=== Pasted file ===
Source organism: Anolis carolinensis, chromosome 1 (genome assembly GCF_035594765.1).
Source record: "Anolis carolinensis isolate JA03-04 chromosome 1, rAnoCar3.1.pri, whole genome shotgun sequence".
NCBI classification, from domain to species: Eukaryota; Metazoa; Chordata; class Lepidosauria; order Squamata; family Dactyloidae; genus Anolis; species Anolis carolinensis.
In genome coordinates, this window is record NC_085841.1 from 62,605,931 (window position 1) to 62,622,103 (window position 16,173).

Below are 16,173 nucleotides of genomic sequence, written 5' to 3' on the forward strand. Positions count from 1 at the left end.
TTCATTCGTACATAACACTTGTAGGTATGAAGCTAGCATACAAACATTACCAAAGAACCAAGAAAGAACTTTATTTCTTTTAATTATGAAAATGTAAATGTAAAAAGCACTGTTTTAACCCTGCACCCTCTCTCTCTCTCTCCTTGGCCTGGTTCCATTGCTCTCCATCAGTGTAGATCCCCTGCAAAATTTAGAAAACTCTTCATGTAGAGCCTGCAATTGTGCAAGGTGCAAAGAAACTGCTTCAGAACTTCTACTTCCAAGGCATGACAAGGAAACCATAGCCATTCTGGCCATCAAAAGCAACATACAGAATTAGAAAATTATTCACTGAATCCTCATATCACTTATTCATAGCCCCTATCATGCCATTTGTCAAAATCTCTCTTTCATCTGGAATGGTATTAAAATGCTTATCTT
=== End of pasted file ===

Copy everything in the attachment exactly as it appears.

Source organism: Anolis carolinensis, chromosome 1 (genome assembly GCF_035594765.1).
Source record: "Anolis carolinensis isolate JA03-04 chromosome 1, rAnoCar3.1.pri, whole genome shotgun sequence".
NCBI classification, from domain to species: Eukaryota; Metazoa; Chordata; class Lepidosauria; order Squamata; family Dactyloidae; genus Anolis; species Anolis carolinensis.
In genome coordinates, this window is record NC_085841.1 from 62,605,931 (window position 1) to 62,622,103 (window position 16,173).

Below are 16,173 nucleotides of genomic sequence, written 5' to 3' on the forward strand. Positions count from 1 at the left end.
TTCATTCGTACATAACACTTGTAGGTATGAAGCTAGCATACAAACATTACCAAAGAACCAAGAAAGAACTTTATTTCTTTTAATTATGAAAATGTAAATGTAAAAAGCACTGTTTTAACCCTGCACCCTCTCTCTCTCTCTCCTTGGCCTGGTTCCATTGCTCTCCATCAGTGTAGATCCCCTGCAAAATTTAGAAAACTCTTCATGTAGAGCCTGCAATTGTGCAAGGTGCAAAGAAACTGCTTCAGAACTTCTACTTCCAAGGCATGACAAGGAAACCATAGCCATTCTGGCCATCAAAAGCAACATACAGAATTAGAAAATTATTCACTGAATCCTCATATCACTTATTCATAGCCCCTATCATGCCATTTGTCAAAATCTCTCTTTCATCTGGAATGGTATTAAAATGCTTATCTT